The U.S. economy was falling apart, but the rest of the world was still strong. Foreign demand for oil coupled with instability in Latin America, the Middle East and Africa sent oil prices soaring to $147 a barrel.
"But what happened after that shows you just how fragile, skittish and easily manipulated the oil market is because the price of crude collapsed pretty much in a straight line" to $31, the "Mad Money" host said.
The fact that oil prices surged higher, then fell apart in the midst of the 2008 financial crisis seemed like "pure manipulation" to Cramer.
But what's different now is investors have grown wary of oil futures, he said. They know that oil traders tend to buy crude on bad news, and not necessarily because the commodity is in demand.
"Investors in the stock market know from this lesson not to trust these spikes," he explained. "So, sure, oil's gotten up there. No doubt about it. But we know the futures aren't necessarily the real deal and that's keeping investors in the stock market from panicking out as we watch the price of crude climb inexorably higher. I think that's the right attitude."
One month ago, the market looked to Cramer like it was riddled with fear and volatility. But three recent earnings reports changed the whole landscape.
Before earnings season kicked off, these three technology stocks had been sliding on a cacophony of worries.
Facebook was embroiled in a data-mining scandal that brought its CEO to Congress; Amazon was being bombarded with tweets from President Trump; and shares of Apple were falling on endless analyst reports that iPhone X sales would miss the estimates.
As a result, expectations were muted ahead of the companies' earnings reports. But when they exceeded expectations, the entire cohort "came back to life," Cramer said.
With a major market comeback underway, Cramer zeroed in on four key stocks in a sector that's not getting much love: biotechnology.
"Last year it seemed like these stocks were mounting a comeback, but lately, they've once again been sent to the glue factory," Cramer said on Thursday.
"Biogen's down 14 percent for the year, Celgene's down 21 percent, Regeneron's down 23 percent [and] Gilead [is] down nearly 9 percent," he continued.
While Cramer thought that most of the weakness was justified, he had to ask himself whether these stocks were getting too cheap to ignore.
With new partners like Major League Baseball and GrubHub, Groupon has "been on a roll" in terms of securing new partners, CEO Rich Williams told Cramer on Thursday.
Williams attributed the trend to a realization his team had several quarters ago: that their platform, which serves 50 million customers, is coveted by potential partners.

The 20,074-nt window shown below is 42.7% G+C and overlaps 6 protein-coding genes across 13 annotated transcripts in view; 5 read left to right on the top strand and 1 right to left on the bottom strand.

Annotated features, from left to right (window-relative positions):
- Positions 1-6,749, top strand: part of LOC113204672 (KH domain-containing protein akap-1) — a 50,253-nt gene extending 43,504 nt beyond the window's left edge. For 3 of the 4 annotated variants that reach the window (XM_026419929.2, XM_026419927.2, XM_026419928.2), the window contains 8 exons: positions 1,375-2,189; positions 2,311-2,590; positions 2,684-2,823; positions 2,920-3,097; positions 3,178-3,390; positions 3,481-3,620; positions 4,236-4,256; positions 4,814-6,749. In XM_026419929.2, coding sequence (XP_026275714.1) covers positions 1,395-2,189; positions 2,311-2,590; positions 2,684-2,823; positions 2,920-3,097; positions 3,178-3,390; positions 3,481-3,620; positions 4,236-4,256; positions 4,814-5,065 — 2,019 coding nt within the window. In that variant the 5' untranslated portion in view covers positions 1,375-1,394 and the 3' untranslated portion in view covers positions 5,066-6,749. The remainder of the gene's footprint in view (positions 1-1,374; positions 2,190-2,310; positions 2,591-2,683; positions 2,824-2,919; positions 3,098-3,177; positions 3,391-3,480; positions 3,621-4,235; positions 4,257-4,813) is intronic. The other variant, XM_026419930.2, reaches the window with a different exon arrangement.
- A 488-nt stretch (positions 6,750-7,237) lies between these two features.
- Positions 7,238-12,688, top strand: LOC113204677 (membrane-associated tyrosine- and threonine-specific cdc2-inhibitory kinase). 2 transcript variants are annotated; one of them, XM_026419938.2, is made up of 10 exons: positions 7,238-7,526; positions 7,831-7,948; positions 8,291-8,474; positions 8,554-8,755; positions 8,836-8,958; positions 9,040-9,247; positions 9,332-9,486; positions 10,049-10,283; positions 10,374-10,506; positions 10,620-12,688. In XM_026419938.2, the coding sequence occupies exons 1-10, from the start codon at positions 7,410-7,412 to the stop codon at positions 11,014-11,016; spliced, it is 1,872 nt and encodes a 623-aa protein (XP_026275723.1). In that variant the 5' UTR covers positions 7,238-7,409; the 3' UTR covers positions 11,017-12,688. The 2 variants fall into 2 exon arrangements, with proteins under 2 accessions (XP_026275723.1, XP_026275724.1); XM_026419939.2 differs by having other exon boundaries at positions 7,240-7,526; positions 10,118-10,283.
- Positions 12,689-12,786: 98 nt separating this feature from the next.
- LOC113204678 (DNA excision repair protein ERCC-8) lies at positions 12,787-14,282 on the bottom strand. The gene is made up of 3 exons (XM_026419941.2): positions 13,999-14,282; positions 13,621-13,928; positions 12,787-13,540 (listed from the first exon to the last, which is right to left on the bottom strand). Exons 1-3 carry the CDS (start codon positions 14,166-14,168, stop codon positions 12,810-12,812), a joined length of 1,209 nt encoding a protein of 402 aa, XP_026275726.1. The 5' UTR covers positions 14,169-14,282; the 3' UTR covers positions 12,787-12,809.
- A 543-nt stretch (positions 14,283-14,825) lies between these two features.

"When we stepped back and we looked at what we were doing, we said, 'OK, we know that getting great brands, great inventory, more small businesses on the platform as fast as possible is incredibly critical, so why are we trying to do it all on our own? We have an amazing asset of 50 million active customers that a lot of these other companies and brands don't have. But we can open up our platform to them, give them access to those 50 million people and we can bring that inventory to our customers who are looking for it,'" Williams recalled.
For more on Groupon's partnerships and growth prospects, watch Williams' full interview here.
While much of the biotech sector is hated, BioMarin Pharmaceutical has been carving its own path in the space, with six drugs on the market that treat highly uncommon conditions.
One of the drugs in its pipeline is a "very exciting product" that would treat hemophilia A, a blood disorder that affects approximately 120,000 people, Chairman and CEO Jean-Jacques Bienaimé told Cramer in a Thursday interview. Click here for the full video.
"We are developing the first gene therapy for hemophilia A," the CEO said. "We're trying to replace two to three injections intravenously every week by one injection, potentially, in the lifetime of the patient."
While BioMarin hasn't obtained data tracking the treatment over a given patient's lifetime, tests on of hemophilia-afflicted animals have shown that the disorder is curbed for their entire lifetimes of about 10 years, Bienaimé said.
"We're going to give an update next week at the World Hemophilia Federation meeting with two years of data" on human patients, the CEO told Cramer. "This is such novel therapy that some patients are going to jump on it, but some patients are going to want to see several years of data before they get treated. So the market is not going to disappear after three years. It will take a while to penetrate."
In a special edition of the lightning round, Cramer zoomed through his take on guests' favorite stocks:
Chipotle Mexican Grill, Inc.: "I think [the uptick] is for real because I really like this guy [CEO] Brian Niccol. He's very polished. Look, he's out of the Taco Bell world, but you know what? That's exactly what they need. They need discipline. He had a good conference call."
Verizon Communications Inc.: "You could hold it. It's at $47 bucks. I think it should go up to $50, $51. The stock's been under a little bit of pressure here because rates went a little higher. I like it."
Disclosure: Cramer's charitable trust owns shares of Facebook, Amazon and Apple.